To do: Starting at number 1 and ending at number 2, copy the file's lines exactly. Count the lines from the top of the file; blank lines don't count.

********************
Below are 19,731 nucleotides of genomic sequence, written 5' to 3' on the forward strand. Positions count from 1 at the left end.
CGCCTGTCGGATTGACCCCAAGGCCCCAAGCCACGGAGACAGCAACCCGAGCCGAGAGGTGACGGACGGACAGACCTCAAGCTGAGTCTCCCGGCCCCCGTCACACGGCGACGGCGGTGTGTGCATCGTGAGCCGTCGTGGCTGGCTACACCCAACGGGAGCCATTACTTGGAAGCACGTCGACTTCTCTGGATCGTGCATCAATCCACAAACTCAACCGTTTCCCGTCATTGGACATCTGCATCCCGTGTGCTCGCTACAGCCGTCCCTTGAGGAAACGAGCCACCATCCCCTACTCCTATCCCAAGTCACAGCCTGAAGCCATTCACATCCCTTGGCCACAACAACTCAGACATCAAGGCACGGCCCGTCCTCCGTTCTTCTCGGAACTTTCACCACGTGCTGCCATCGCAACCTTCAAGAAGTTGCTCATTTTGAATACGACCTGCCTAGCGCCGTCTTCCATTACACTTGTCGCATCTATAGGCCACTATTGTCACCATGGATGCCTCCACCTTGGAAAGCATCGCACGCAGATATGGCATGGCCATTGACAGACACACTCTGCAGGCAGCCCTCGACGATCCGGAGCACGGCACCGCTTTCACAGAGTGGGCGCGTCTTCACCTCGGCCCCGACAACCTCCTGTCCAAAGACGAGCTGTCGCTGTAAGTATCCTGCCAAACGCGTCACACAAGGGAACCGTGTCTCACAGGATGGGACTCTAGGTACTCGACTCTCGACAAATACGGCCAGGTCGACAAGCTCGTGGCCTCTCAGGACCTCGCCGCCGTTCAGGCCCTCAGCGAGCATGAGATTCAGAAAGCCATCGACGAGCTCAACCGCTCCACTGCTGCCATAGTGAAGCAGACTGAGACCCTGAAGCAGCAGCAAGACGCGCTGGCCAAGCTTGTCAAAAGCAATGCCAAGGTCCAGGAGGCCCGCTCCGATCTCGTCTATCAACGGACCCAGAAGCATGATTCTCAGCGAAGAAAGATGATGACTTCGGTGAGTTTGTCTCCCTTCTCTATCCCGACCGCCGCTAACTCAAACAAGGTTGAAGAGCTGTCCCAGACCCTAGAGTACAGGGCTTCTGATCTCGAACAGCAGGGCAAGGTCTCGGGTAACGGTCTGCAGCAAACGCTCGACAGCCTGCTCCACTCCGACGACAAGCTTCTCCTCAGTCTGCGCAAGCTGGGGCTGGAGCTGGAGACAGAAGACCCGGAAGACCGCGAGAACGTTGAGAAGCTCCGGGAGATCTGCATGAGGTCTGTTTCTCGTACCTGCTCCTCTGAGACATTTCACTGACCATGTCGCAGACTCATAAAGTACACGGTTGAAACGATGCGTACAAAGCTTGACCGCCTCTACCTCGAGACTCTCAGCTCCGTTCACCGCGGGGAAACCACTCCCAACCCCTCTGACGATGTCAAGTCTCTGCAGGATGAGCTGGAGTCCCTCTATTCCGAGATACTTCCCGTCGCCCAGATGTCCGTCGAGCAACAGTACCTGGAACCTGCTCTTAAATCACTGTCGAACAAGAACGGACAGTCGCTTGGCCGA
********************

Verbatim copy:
Below are 19,731 nucleotides of genomic sequence, written 5' to 3' on the forward strand. Positions count from 1 at the left end.
CGCCTGTCGGATTGACCCCAAGGCCCCAAGCCACGGAGACAGCAACCCGAGCCGAGAGGTGACGGACGGACAGACCTCAAGCTGAGTCTCCCGGCCCCCGTCACACGGCGACGGCGGTGTGTGCATCGTGAGCCGTCGTGGCTGGCTACACCCAACGGGAGCCATTACTTGGAAGCACGTCGACTTCTCTGGATCGTGCATCAATCCACAAACTCAACCGTTTCCCGTCATTGGACATCTGCATCCCGTGTGCTCGCTACAGCCGTCCCTTGAGGAAACGAGCCACCATCCCCTACTCCTATCCCAAGTCACAGCCTGAAGCCATTCACATCCCTTGGCCACAACAACTCAGACATCAAGGCACGGCCCGTCCTCCGTTCTTCTCGGAACTTTCACCACGTGCTGCCATCGCAACCTTCAAGAAGTTGCTCATTTTGAATACGACCTGCCTAGCGCCGTCTTCCATTACACTTGTCGCATCTATAGGCCACTATTGTCACCATGGATGCCTCCACCTTGGAAAGCATCGCACGCAGATATGGCATGGCCATTGACAGACACACTCTGCAGGCAGCCCTCGACGATCCGGAGCACGGCACCGCTTTCACAGAGTGGGCGCGTCTTCACCTCGGCCCCGACAACCTCCTGTCCAAAGACGAGCTGTCGCTGTAAGTATCCTGCCAAACGCGTCACACAAGGGAACCGTGTCTCACAGGATGGGACTCTAGGTACTCGACTCTCGACAAATACGGCCAGGTCGACAAGCTCGTGGCCTCTCAGGACCTCGCCGCCGTTCAGGCCCTCAGCGAGCATGAGATTCAGAAAGCCATCGACGAGCTCAACCGCTCCACTGCTGCCATAGTGAAGCAGACTGAGACCCTGAAGCAGCAGCAAGACGCGCTGGCCAAGCTTGTCAAAAGCAATGCCAAGGTCCAGGAGGCCCGCTCCGATCTCGTCTATCAACGGACCCAGAAGCATGATTCTCAGCGAAGAAAGATGATGACTTCGGTGAGTTTGTCTCCCTTCTCTATCCCGACCGCCGCTAACTCAAACAAGGTTGAAGAGCTGTCCCAGACCCTAGAGTACAGGGCTTCTGATCTCGAACAGCAGGGCAAGGTCTCGGGTAACGGTCTGCAGCAAACGCTCGACAGCCTGCTCCACTCCGACGACAAGCTTCTCCTCAGTCTGCGCAAGCTGGGGCTGGAGCTGGAGACAGAAGACCCGGAAGACCGCGAGAACGTTGAGAAGCTCCGGGAGATCTGCATGAGGTCTGTTTCTCGTACCTGCTCCTCTGAGACATTTCACTGACCATGTCGCAGACTCATAAAGTACACGGTTGAAACGATGCGTACAAAGCTTGACCGCCTCTACCTCGAGACTCTCAGCTCCGTTCACCGCGGGGAAACCACTCCCAACCCCTCTGACGATGTCAAGTCTCTGCAGGATGAGCTGGAGTCCCTCTATTCCGAGATACTTCCCGTCGCCCAGATGTCCGTCGAGCAACAGTACCTGGAACCTGCTCTTAAATCACTGTCGAACAAGAACGGACAGTCGCTTGGCCGA